The USS Indianapolis sails through Pearl Harbor in 1937. The heavy cruiser was the last major U.S. Navy ship sunk in World War II. (Navy)
Lt. Thomas Conway, a Catholic priest, was assigned to the heavy cruiser during its top-secret mission in July 1945 to deliver parts of the atomic bomb “Little Boy” to the U.S. Army Air Forces Base on the island of Tinian in the Northern Marianas. The bomb was dropped on the Japanese city of Hiroshima on Aug. 6, 1945.
After completing the mission, the Indianapolis headed to Guam and was then ordered to join other surface forrces in the Philippines’ Leyte Gulf to train for the invasion of Japan.
At 12:15 a.m. on July 30, 1945, as the Indianapolis was en route, two torpedos from a Japanese submarine struck the cruiser, which sank in 12 minutes.
About 300 of the 1,196 crewmen aboard went down with the ship. The remaining 890 went into the water, where they wre stranded for five nights and four days, facing exposure, dehydration and repeated shark attacks.
Because no distress signal was sent, and the ship’s failure to arrive in Leyte Gulf was not reported, the Navy only learned of the sinking four days later, when survivors were spotted by the crew of a PV-1 Ventura on routine patrol. Only 316 sailors survived.
During this terrible ordeal, Conway, who first joined the Navy in 1942, ignored his own personal safety amid the dangerous waters and swam to sailors to provide them with comfort, prayer and to administer sacraments, the service said.
This continued for several days until Aug. 2, when Conway ultimately surrendered due to fatigue. But he did not die in vain. His actions played a substantial role in saving the lives of 67 of his fellow sailors, according to the Navy.
For his actions during that horrific event more than 70 years ago, Conway was awarded the Navy Cross — the second highest valor award for sailors and Marines. A ceremony was held at the Basilica of the Immaculate Conception in Waterbury, Connecticut, Jan. 8.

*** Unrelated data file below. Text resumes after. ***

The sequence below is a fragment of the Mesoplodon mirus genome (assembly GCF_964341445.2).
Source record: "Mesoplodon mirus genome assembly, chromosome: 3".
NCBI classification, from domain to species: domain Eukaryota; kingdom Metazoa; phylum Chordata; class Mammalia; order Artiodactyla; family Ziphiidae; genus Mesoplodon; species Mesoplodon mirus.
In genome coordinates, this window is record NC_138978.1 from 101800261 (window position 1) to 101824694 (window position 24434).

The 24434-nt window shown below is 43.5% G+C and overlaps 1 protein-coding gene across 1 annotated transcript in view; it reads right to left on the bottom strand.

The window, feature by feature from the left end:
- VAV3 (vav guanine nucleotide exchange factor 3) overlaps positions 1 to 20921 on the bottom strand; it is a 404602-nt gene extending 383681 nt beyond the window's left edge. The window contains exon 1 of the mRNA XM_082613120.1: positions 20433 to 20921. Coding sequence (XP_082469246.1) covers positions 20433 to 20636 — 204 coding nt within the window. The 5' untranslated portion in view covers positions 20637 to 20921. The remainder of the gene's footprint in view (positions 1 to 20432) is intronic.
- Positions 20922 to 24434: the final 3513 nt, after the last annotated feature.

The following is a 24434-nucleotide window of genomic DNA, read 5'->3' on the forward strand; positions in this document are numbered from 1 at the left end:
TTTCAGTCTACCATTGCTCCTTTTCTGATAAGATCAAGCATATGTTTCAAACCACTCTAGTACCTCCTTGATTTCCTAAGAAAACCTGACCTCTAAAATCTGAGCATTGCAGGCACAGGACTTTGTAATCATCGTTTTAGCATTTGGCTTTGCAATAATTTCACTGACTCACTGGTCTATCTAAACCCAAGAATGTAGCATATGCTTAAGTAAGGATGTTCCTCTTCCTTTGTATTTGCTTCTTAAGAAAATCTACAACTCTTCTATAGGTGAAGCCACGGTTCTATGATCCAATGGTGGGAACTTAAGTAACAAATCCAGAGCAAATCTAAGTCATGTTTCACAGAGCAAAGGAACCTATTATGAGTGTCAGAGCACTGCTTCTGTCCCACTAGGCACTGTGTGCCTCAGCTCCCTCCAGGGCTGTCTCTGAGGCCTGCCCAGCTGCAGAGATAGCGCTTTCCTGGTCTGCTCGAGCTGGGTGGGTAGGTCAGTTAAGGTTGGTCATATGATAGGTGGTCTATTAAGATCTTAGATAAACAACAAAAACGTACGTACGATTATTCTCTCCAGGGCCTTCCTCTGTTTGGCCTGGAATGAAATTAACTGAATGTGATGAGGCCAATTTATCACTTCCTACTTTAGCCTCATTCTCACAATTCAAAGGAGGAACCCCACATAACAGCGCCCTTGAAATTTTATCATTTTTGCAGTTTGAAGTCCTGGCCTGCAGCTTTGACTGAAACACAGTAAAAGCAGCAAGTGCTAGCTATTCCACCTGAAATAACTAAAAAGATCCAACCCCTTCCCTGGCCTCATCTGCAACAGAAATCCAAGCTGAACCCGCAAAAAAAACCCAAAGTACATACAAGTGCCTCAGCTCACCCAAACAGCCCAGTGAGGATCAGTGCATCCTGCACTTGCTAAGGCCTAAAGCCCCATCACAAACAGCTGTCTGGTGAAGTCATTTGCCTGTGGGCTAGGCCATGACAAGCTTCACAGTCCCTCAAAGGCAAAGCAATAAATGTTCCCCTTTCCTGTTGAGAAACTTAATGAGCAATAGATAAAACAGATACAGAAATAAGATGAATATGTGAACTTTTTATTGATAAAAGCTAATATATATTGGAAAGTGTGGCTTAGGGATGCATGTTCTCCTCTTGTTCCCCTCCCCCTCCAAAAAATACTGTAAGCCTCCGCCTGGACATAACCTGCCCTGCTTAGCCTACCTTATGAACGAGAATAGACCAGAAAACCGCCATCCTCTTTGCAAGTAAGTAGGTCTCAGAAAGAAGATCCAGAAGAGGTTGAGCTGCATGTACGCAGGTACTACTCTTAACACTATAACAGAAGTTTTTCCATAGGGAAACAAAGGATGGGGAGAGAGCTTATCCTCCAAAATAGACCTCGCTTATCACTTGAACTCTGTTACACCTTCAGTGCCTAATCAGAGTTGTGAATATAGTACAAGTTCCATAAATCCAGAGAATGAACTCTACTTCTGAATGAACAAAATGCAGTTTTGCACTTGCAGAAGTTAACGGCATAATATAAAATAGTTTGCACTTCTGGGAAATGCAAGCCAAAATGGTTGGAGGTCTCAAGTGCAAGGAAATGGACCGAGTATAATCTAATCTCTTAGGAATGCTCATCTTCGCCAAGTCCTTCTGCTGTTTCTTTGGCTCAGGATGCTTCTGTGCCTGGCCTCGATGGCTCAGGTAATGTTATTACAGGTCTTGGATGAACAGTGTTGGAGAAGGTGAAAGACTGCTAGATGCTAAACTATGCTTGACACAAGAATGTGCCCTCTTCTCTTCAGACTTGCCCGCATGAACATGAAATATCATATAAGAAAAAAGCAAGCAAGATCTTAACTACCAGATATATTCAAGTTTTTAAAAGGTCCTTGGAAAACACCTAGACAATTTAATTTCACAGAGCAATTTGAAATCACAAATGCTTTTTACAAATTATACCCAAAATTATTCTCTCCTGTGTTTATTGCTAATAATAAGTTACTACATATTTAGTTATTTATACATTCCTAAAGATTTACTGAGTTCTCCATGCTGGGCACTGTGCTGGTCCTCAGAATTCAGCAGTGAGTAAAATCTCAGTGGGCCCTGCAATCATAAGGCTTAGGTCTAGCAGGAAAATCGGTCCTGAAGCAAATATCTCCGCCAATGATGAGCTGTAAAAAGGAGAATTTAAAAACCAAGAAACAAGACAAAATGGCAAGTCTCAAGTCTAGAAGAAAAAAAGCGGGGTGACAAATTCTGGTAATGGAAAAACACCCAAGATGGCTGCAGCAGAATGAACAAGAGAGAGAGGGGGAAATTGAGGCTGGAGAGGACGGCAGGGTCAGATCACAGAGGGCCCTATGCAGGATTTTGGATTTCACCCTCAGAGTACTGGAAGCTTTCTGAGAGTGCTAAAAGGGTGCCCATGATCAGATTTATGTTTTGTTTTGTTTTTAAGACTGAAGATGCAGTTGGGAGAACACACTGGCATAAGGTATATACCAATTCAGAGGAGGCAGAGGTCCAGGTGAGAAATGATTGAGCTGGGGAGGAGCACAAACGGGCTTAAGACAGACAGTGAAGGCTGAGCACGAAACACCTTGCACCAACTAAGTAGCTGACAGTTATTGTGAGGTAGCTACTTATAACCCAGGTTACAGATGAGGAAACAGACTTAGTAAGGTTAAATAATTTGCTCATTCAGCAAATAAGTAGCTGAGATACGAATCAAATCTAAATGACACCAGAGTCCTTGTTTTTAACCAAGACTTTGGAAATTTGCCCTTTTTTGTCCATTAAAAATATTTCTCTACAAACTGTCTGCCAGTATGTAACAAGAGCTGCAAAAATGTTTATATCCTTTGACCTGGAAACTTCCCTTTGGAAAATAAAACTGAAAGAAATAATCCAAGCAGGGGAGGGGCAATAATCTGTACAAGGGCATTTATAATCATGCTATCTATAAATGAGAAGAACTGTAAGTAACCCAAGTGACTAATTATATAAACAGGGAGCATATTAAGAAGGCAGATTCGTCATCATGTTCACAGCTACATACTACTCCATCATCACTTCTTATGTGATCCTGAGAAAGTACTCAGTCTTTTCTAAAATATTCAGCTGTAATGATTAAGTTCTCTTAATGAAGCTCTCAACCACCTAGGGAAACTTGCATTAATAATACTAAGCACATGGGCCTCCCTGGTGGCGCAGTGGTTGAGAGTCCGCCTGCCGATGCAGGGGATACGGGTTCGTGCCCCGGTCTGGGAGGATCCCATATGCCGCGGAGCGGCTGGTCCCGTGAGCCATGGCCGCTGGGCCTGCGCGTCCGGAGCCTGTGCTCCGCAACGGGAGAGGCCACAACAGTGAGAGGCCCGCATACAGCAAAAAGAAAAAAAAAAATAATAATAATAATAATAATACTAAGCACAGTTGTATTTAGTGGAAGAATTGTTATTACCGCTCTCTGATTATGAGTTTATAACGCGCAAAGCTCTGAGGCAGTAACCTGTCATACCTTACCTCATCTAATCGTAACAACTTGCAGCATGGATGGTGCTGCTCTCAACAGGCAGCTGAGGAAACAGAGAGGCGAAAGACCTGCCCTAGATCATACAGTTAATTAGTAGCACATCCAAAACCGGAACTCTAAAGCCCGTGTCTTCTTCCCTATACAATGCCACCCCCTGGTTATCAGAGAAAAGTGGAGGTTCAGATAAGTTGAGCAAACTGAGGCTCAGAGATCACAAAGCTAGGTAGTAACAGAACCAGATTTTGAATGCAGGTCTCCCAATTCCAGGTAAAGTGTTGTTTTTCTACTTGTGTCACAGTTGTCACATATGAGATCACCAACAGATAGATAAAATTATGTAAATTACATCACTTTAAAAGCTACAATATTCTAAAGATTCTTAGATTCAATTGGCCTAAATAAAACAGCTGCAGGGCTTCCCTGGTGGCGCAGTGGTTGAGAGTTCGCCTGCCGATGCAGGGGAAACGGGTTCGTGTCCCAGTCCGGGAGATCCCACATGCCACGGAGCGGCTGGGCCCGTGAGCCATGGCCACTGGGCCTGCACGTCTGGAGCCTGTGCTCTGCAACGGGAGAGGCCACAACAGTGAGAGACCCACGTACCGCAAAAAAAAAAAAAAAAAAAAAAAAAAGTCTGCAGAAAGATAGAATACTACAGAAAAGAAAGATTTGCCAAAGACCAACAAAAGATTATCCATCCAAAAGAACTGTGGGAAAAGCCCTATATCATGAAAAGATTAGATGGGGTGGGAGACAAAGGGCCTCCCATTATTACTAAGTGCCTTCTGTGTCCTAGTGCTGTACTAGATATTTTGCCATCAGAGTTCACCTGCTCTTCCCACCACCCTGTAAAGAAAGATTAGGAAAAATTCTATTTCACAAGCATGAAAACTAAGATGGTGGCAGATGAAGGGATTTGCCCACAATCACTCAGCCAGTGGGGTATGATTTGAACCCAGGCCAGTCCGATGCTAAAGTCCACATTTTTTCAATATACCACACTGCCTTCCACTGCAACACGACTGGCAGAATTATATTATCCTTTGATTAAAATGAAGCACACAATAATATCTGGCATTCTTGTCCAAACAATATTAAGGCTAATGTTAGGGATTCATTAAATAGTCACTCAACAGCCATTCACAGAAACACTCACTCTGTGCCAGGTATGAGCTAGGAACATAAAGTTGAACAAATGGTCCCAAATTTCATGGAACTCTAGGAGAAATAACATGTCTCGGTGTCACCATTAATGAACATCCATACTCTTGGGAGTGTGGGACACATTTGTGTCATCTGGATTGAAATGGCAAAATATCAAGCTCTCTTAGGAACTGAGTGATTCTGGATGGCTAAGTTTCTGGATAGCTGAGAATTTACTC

Retired Navy Capt. Monsignor John Bevins, who previously served as a pastor at the Basilica, accepted the award on his behalf.
“We are grateful and proud to call Father Conway one of our own” Bevins said, according to a Navy news release. “His legacy of service and sacrifice is one that we all can try to uphold and emulate. This award is recognition of that and everything he stood for.”
Secretary of the Navy Kenneth Braithwaite apologized for the delay in recognizing Conway’s contributions, and said that Conway “stood by his men and provided comfort, leadership and spiritual guidance when needed most.”
“Father Conway will go on to be a beacon of Service above Self for all who serve in the Navy and Marine Corps. His actions will inspire others who at dark and challenging moments in their lives must follow their heart to do their duty,” Braithwaite said, according to a Navy news release.
“For me personally this has never been more relevant than during the very events of this week,” Braithwaite said. “When you are entrusted to serve the men and women of the Navy and Marine Corps, you must always choose, as Father Conway did, to do what you must do — your duty; rather than what you could do for yourself.”
Conway was originally from Waterbury, Connecticut. Family members of Indianapolis survivors, along with the Waterbury Veterans Memorial Committee and local lawmakers attended the award ceremony last week.